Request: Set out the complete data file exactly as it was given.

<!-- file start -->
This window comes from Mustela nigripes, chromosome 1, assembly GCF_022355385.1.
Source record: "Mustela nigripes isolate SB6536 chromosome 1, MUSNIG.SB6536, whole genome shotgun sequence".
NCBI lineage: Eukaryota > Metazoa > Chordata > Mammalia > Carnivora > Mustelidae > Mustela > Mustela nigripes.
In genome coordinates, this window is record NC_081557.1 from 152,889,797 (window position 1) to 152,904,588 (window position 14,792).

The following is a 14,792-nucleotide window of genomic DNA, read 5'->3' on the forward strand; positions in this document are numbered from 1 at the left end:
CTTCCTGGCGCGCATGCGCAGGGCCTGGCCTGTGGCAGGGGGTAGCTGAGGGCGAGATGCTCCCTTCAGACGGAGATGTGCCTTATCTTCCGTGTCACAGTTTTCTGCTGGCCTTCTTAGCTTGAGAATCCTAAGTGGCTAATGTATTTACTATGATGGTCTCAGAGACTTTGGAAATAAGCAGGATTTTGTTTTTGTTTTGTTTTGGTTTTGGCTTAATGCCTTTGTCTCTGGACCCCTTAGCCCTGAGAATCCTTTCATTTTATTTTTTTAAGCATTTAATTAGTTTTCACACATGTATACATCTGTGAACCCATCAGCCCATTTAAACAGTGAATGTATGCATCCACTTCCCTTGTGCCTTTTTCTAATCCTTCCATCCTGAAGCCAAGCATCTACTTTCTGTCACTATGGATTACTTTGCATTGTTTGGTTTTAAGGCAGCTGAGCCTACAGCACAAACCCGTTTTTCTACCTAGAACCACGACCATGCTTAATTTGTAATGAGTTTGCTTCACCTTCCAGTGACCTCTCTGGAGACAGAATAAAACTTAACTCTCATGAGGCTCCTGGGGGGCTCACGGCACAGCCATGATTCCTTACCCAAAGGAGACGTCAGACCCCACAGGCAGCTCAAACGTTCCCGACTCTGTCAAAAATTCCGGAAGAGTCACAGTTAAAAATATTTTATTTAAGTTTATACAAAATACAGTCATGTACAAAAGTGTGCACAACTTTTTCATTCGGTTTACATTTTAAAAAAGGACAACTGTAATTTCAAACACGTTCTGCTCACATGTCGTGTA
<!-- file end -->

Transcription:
This window comes from Mustela nigripes, chromosome 1, assembly GCF_022355385.1.
Source record: "Mustela nigripes isolate SB6536 chromosome 1, MUSNIG.SB6536, whole genome shotgun sequence".
NCBI lineage: Eukaryota > Metazoa > Chordata > Mammalia > Carnivora > Mustelidae > Mustela > Mustela nigripes.
In genome coordinates, this window is record NC_081557.1 from 152,889,797 (window position 1) to 152,904,588 (window position 14,792).

The following is a 14,792-nucleotide window of genomic DNA, read 5'->3' on the forward strand; positions in this document are numbered from 1 at the left end:
CTTCCTGGCGCGCATGCGCAGGGCCTGGCCTGTGGCAGGGGGTAGCTGAGGGCGAGATGCTCCCTTCAGACGGAGATGTGCCTTATCTTCCGTGTCACAGTTTTCTGCTGGCCTTCTTAGCTTGAGAATCCTAAGTGGCTAATGTATTTACTATGATGGTCTCAGAGACTTTGGAAATAAGCAGGATTTTGTTTTTGTTTTGTTTTGGTTTTGGCTTAATGCCTTTGTCTCTGGACCCCTTAGCCCTGAGAATCCTTTCATTTTATTTTTTTAAGCATTTAATTAGTTTTCACACATGTATACATCTGTGAACCCATCAGCCCATTTAAACAGTGAATGTATGCATCCACTTCCCTTGTGCCTTTTTCTAATCCTTCCATCCTGAAGCCAAGCATCTACTTTCTGTCACTATGGATTACTTTGCATTGTTTGGTTTTAAGGCAGCTGAGCCTACAGCACAAACCCGTTTTTCTACCTAGAACCACGACCATGCTTAATTTGTAATGAGTTTGCTTCACCTTCCAGTGACCTCTCTGGAGACAGAATAAAACTTAACTCTCATGAGGCTCCTGGGGGGCTCACGGCACAGCCATGATTCCTTACCCAAAGGAGACGTCAGACCCCACAGGCAGCTCAAACGTTCCCGACTCTGTCAAAAATTCCGGAAGAGTCACAGTTAAAAATATTTTATTTAAGTTTATACAAAATACAGTCATGTACAAAAGTGTGCACAACTTTTTCATTCGGTTTACATTTTAAAAAAGGACAACTGTAATTTCAAACACGTTCTGCTCACATGTCGTGTA